The issues with the premiere of Young Justice being light on women, continues to generate some interesting posts. My colleagues and I at “3 Chicks Review Comics” also discussed the show and what a low profile of women in the premiere means for girls watching the show.
Some of the pushback I’ve heard from about why women take a back seat in animated superhero programs seems to be based on the idea that boys are more likely to watch superhero shows. Sadly that may be true today. But I wonder how much of it is a chicken and the egg issue? Fewer shows featuring women, mean fewer women watching.
It wasn’t always this way. And a good example of the equality that boys and girls once held in the world of superheroing can be seen by examining the world of Underoos.
For those not familiar with Underoos, they were underwear designed to look like superhero costumes. Until they arrived in 1977, kids’ underwear was a pretty humdrum white cotton existence. The multi-colored logo emblazoned sets were hugely popular. This is one of their advertisements.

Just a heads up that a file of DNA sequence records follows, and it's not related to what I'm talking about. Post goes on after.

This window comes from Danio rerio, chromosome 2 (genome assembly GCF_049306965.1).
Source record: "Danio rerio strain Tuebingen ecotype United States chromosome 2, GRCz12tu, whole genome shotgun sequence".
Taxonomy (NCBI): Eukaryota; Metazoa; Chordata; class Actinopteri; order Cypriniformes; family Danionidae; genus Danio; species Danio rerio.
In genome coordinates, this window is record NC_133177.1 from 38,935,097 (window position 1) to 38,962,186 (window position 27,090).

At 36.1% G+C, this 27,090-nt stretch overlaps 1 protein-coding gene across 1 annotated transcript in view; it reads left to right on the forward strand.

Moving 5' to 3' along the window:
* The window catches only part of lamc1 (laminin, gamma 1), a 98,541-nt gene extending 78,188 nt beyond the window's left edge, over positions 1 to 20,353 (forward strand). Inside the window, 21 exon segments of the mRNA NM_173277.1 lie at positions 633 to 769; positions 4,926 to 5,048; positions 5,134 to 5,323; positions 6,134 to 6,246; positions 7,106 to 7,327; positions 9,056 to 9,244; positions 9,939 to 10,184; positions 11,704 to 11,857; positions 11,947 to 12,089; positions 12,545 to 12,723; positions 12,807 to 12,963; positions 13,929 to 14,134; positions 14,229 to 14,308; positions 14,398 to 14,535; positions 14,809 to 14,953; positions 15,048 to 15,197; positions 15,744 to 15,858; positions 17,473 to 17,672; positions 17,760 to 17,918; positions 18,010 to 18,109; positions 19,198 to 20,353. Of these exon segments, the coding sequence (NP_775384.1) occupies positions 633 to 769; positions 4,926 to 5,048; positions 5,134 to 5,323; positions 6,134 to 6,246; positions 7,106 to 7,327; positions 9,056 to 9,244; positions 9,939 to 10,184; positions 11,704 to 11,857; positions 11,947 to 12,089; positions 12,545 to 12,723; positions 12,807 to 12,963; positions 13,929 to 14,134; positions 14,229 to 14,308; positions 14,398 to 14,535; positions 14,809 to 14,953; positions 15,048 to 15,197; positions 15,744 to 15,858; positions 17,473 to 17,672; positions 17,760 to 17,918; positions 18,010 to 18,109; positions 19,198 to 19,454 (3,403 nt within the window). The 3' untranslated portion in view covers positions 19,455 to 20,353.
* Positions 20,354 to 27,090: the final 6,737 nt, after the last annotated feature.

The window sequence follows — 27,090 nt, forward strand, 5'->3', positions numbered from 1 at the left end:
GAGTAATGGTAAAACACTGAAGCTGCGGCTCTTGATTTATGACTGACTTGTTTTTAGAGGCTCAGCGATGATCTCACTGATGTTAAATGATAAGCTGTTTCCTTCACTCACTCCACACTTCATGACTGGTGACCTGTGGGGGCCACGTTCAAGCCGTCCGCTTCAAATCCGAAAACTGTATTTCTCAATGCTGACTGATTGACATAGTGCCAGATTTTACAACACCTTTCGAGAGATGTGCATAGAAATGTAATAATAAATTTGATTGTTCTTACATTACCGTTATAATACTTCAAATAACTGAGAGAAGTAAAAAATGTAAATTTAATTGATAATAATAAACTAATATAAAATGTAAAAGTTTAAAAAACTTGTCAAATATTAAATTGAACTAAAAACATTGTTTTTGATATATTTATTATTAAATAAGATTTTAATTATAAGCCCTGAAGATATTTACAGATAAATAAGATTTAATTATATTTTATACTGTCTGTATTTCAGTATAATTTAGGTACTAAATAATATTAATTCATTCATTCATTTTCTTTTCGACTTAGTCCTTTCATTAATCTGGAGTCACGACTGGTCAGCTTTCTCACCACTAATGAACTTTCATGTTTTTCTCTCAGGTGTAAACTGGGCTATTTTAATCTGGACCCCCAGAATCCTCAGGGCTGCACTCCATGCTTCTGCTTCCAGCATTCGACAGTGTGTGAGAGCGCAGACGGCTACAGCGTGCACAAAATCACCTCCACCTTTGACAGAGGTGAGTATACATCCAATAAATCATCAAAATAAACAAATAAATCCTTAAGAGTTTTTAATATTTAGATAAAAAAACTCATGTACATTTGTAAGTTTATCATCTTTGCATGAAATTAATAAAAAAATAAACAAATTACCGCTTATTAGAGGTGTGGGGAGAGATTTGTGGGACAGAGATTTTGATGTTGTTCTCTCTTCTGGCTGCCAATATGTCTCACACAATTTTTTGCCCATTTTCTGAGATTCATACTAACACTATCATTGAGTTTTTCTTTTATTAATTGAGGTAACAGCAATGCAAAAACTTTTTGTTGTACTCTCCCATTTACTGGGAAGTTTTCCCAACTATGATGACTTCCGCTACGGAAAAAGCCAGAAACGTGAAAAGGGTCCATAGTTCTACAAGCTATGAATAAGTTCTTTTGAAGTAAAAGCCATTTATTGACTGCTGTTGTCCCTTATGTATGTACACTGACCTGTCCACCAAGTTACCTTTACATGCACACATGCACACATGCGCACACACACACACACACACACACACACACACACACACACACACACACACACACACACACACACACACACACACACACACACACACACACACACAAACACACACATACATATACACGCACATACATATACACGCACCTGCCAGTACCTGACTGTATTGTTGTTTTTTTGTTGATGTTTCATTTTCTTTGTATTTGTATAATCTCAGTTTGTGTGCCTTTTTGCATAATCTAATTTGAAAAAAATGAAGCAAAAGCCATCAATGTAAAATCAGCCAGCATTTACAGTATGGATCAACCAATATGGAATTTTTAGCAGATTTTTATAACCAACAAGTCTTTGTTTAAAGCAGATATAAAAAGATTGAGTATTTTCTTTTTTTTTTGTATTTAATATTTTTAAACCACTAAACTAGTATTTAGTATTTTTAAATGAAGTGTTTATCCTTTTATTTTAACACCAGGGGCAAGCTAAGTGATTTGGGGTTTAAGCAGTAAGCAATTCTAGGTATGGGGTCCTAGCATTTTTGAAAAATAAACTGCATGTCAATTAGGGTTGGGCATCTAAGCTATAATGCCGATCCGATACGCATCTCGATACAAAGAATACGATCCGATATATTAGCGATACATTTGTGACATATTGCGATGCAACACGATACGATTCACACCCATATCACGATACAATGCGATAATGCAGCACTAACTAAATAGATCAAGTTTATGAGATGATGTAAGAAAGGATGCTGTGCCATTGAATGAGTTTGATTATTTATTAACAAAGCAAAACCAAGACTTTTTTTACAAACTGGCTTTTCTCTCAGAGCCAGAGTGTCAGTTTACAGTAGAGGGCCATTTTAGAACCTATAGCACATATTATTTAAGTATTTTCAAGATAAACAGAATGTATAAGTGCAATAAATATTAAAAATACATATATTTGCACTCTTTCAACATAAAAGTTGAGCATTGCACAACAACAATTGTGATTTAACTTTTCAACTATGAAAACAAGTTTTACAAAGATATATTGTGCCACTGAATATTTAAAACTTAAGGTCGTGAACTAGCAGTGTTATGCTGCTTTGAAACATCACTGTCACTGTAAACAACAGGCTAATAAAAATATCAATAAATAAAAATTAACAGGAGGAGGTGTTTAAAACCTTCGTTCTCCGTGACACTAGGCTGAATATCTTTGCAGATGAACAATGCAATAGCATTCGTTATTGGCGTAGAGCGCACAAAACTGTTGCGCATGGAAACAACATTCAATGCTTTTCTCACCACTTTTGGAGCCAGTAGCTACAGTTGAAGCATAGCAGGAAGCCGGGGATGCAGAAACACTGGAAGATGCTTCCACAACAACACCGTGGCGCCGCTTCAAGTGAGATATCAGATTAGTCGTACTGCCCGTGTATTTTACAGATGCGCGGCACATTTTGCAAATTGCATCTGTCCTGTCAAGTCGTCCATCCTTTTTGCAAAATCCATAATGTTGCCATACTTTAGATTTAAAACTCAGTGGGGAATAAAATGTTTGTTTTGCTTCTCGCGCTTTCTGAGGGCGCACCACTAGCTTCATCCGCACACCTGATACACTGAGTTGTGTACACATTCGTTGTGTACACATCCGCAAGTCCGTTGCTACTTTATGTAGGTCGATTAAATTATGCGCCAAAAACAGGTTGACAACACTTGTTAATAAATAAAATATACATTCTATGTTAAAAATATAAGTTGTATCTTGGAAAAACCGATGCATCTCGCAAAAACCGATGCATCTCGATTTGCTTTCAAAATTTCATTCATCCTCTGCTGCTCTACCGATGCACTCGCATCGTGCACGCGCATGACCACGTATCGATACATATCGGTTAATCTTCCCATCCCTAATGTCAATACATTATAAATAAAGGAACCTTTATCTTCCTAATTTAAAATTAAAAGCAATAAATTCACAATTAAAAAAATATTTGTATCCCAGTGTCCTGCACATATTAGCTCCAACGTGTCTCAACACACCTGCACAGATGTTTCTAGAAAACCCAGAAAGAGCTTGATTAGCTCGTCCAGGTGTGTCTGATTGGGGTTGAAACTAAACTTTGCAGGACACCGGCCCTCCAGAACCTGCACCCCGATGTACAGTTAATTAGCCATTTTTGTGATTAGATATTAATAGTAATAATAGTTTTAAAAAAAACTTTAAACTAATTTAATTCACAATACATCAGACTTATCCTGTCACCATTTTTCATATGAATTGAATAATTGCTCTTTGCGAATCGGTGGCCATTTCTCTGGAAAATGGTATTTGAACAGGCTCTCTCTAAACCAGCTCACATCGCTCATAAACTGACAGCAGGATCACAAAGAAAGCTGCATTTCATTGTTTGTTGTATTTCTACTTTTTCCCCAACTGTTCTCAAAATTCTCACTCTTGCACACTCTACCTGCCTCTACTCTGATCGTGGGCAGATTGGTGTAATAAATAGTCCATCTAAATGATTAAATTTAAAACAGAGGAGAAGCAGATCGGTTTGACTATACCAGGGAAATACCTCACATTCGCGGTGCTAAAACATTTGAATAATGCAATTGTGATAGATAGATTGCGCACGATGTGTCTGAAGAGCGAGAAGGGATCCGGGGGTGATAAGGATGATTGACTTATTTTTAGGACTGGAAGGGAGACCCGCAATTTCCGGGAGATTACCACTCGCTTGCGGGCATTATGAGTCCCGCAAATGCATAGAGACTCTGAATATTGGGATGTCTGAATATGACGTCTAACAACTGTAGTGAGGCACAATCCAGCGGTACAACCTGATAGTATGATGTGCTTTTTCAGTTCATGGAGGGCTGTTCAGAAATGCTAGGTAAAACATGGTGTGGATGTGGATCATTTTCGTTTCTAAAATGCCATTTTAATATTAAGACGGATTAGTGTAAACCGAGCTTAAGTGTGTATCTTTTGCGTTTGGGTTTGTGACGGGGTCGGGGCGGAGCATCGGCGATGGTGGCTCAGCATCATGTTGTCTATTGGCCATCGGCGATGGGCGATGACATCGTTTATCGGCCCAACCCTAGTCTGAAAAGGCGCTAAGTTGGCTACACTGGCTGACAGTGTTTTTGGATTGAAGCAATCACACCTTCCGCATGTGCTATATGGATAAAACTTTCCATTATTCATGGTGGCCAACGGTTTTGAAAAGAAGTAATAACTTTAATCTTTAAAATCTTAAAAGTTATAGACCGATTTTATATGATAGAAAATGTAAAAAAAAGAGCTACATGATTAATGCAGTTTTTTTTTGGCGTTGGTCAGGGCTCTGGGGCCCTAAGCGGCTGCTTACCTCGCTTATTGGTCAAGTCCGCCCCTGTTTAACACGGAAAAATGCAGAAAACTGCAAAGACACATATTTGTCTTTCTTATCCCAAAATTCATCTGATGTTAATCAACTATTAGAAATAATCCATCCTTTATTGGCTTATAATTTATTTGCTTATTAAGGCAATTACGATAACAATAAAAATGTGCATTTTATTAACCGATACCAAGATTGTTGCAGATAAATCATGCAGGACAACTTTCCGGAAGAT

Look a girl and a boy together marketing superhero apparel. When do we see that today?
And blended marketing was a regular occurrence. The first ad for the Underoos featured Wonder Woman flying into a girl’s bedroom to celebrate their availability. Just like Superman, Spiderman and Aquaman flew into boys’ bedrooms to celebrate in the same ad.
“Great Hera, a real change in underwear,” declares Wonder Woman. The girl then sings the Underoo jingle with the boys. (Click on it view it)
Boys and Girls celebrating superheroing together. It must be the apocalypse!
Here’s another ad from Christmas 1980.
And here are just a few of the happy recipients of the Underoos.
Through the 80s the girls’ underwear began adding characters like Barbie although Wonder Woman was still there. And Batgirl and Supergirl later joined her. As more non-superhero characters were added the advertising started featuring a single sex with boys and girls going into separate ads except for Holiday ads.
Today if a girl wants to dress up like a superhero the options are primarily bastardized pink costumes. And last time I looked there are no superhero little girl’s pajamas or underwear at Wal-Mart or Penneys. Although there is a lot available for women. Women who may have worn Underoos as a child, perhaps?
But for a few years, there is proof that girls and boys were seated equally at the superhero table. What happened? Did television’s increase in content bifurcate viewing? Did the move of comics to the direct market from newsstands make female comic characters invisible? Was it the cancellation of Superfriends in the mid-80s?
Theories abound. But when I hear the bullshit slung about why “boys” are the target audience for animated superheroes and comics being a “male market made for males”, the world of Underoos shows that this is modern fallacy. And I also say this:
“kiss my underoos.”